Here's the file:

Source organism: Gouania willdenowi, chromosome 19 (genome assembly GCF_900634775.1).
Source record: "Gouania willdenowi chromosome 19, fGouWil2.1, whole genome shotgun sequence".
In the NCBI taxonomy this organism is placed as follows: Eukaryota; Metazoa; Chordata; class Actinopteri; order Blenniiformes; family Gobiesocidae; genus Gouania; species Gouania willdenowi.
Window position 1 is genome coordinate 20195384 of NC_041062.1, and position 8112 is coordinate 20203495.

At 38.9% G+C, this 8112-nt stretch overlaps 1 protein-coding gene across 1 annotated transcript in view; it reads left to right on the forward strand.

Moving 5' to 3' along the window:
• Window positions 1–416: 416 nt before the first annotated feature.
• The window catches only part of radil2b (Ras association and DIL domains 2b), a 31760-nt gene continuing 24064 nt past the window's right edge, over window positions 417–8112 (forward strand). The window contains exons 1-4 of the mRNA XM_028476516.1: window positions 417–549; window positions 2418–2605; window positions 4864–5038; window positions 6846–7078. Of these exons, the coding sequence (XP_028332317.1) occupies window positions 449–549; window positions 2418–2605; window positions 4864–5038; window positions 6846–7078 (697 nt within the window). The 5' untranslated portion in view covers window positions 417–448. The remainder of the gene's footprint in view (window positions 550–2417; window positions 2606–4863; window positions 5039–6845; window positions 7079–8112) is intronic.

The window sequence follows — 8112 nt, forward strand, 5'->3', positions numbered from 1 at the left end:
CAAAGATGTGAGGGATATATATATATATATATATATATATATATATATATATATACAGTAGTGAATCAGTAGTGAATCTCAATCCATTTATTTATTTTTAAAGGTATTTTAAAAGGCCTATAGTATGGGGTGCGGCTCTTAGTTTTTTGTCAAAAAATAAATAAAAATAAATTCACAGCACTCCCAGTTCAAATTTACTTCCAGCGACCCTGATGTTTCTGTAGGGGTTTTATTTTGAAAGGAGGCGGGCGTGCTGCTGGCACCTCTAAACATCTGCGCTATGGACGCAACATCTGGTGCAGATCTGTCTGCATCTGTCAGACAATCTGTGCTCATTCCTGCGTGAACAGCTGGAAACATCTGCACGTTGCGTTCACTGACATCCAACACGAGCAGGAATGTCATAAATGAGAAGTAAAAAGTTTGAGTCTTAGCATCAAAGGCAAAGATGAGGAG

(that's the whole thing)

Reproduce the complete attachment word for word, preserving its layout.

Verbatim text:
Source organism: Gouania willdenowi, chromosome 19 (genome assembly GCF_900634775.1).
Source record: "Gouania willdenowi chromosome 19, fGouWil2.1, whole genome shotgun sequence".
In the NCBI taxonomy this organism is placed as follows: Eukaryota; Metazoa; Chordata; class Actinopteri; order Blenniiformes; family Gobiesocidae; genus Gouania; species Gouania willdenowi.
Window position 1 is genome coordinate 20195384 of NC_041062.1, and position 8112 is coordinate 20203495.

At 38.9% G+C, this 8112-nt stretch overlaps 1 protein-coding gene across 1 annotated transcript in view; it reads left to right on the forward strand.

Moving 5' to 3' along the window:
• Window positions 1–416: 416 nt before the first annotated feature.
• The window catches only part of radil2b (Ras association and DIL domains 2b), a 31760-nt gene continuing 24064 nt past the window's right edge, over window positions 417–8112 (forward strand). The window contains exons 1-4 of the mRNA XM_028476516.1: window positions 417–549; window positions 2418–2605; window positions 4864–5038; window positions 6846–7078. Of these exons, the coding sequence (XP_028332317.1) occupies window positions 449–549; window positions 2418–2605; window positions 4864–5038; window positions 6846–7078 (697 nt within the window). The 5' untranslated portion in view covers window positions 417–448. The remainder of the gene's footprint in view (window positions 550–2417; window positions 2606–4863; window positions 5039–6845; window positions 7079–8112) is intronic.

The window sequence follows — 8112 nt, forward strand, 5'->3', positions numbered from 1 at the left end:
CAAAGATGTGAGGGATATATATATATATATATATATATATATATATATATATATACAGTAGTGAATCAGTAGTGAATCTCAATCCATTTATTTATTTTTAAAGGTATTTTAAAAGGCCTATAGTATGGGGTGCGGCTCTTAGTTTTTTGTCAAAAAATAAATAAAAATAAATTCACAGCACTCCCAGTTCAAATTTACTTCCAGCGACCCTGATGTTTCTGTAGGGGTTTTATTTTGAAAGGAGGCGGGCGTGCTGCTGGCACCTCTAAACATCTGCGCTATGGACGCAACATCTGGTGCAGATCTGTCTGCATCTGTCAGACAATCTGTGCTCATTCCTGCGTGAACAGCTGGAAACATCTGCACGTTGCGTTCACTGACATCCAACACGAGCAGGAATGTCATAAATGAGAAGTAAAAAGTTTGAGTCTTAGCATCAAAGGCAAAGATGAGGAG